EDIT: Rumor is the Pivot 18 will have 130 mm brakes available next season...





Zakwrote a review of on April 16, 2012

5 5

Not sure how useful this review will be, as people already interested in this ski will buy it and people who aren't won't. That said, here goes:

I've been on quite a few skis lately, and the 186 Renegade is the perfect ski for my size and style. I'm 5'11", 165# (though I'm recovering some surgery, so me in shape is 5# lighter and much stronger), and I mainly ski Stevens Pass (combo of tight trees and open faces). If you're over 175#, the 196 should be your weapon, as whyturn implies below. (I haven't been on the 196, but on TGR, whyturn claims it's easier to ski than the 186, FWIW.) I'd also consider the 196 if you ski mainly open bowls and you already have a smaller tree ski (I don't).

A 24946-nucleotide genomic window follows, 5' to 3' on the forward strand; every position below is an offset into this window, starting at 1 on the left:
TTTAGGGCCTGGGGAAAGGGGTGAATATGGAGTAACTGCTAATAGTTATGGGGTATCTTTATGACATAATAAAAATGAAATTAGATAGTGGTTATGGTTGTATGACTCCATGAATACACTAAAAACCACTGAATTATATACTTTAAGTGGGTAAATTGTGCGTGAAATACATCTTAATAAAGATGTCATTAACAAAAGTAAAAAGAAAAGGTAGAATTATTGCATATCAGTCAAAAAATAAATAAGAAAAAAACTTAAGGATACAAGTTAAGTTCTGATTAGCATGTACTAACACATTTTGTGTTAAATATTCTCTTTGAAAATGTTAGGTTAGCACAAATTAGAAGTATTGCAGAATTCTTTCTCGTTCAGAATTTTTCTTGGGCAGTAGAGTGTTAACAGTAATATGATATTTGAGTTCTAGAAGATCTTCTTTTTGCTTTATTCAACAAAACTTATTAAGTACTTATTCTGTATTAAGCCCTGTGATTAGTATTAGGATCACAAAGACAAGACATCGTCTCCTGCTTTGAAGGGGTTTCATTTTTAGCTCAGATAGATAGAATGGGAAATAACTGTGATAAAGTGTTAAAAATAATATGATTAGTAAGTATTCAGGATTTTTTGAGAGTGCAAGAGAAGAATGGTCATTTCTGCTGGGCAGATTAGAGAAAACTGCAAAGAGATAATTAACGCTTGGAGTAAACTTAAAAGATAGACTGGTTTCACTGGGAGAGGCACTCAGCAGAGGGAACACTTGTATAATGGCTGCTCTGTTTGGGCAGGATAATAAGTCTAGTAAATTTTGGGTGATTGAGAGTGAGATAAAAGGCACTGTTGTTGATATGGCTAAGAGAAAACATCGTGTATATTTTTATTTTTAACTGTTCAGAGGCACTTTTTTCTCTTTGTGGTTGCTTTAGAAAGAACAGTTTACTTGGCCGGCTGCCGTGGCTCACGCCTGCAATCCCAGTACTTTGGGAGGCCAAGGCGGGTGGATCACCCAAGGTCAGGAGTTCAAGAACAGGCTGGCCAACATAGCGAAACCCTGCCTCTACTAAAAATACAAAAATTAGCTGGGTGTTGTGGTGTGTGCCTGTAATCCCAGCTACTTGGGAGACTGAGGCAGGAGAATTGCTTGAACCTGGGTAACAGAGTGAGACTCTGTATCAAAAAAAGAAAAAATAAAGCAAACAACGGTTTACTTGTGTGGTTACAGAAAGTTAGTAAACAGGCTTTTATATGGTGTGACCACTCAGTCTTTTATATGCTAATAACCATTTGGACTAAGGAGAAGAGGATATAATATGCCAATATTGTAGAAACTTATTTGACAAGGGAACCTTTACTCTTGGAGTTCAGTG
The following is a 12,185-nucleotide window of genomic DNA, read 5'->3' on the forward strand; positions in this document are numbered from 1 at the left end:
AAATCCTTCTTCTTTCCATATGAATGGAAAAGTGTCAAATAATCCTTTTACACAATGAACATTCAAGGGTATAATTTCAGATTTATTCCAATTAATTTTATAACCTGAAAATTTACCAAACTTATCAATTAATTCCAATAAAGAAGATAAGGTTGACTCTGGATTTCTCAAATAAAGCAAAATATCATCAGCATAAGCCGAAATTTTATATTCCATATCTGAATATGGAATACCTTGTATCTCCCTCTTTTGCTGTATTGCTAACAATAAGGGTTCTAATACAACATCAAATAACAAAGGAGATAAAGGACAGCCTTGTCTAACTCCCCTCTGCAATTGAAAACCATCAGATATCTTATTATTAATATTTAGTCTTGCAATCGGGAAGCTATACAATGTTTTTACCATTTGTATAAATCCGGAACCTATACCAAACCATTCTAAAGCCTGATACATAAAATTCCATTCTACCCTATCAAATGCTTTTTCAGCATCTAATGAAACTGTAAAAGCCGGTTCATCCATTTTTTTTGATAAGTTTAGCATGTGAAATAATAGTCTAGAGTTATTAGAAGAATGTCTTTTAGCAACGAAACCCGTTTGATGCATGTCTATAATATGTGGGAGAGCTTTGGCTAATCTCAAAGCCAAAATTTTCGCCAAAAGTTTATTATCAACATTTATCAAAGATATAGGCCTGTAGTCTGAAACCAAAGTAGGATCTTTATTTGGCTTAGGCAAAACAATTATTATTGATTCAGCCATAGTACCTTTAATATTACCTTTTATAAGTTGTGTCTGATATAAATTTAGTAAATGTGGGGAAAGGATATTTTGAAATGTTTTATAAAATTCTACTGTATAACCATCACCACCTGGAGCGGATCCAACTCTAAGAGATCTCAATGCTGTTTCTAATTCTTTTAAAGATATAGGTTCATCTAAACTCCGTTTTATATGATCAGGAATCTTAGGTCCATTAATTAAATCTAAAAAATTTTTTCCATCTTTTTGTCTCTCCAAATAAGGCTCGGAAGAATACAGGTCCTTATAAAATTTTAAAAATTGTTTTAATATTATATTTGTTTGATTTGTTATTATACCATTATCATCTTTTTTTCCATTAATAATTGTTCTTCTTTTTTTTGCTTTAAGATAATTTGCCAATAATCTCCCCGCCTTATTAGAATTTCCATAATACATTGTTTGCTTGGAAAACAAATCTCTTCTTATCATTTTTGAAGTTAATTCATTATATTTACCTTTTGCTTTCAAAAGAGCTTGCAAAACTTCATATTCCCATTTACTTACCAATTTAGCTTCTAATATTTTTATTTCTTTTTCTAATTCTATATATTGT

If I had to choose just one ski for the resort, this would probably be my pick. However, I've never had a ski with such a learning curve, including DPS L138, which is a full reverse/reverse. I had heard them described as playful and chargy, but after the first run, I told my friend they were neither. After some more time on them, I understood how to adapt my style.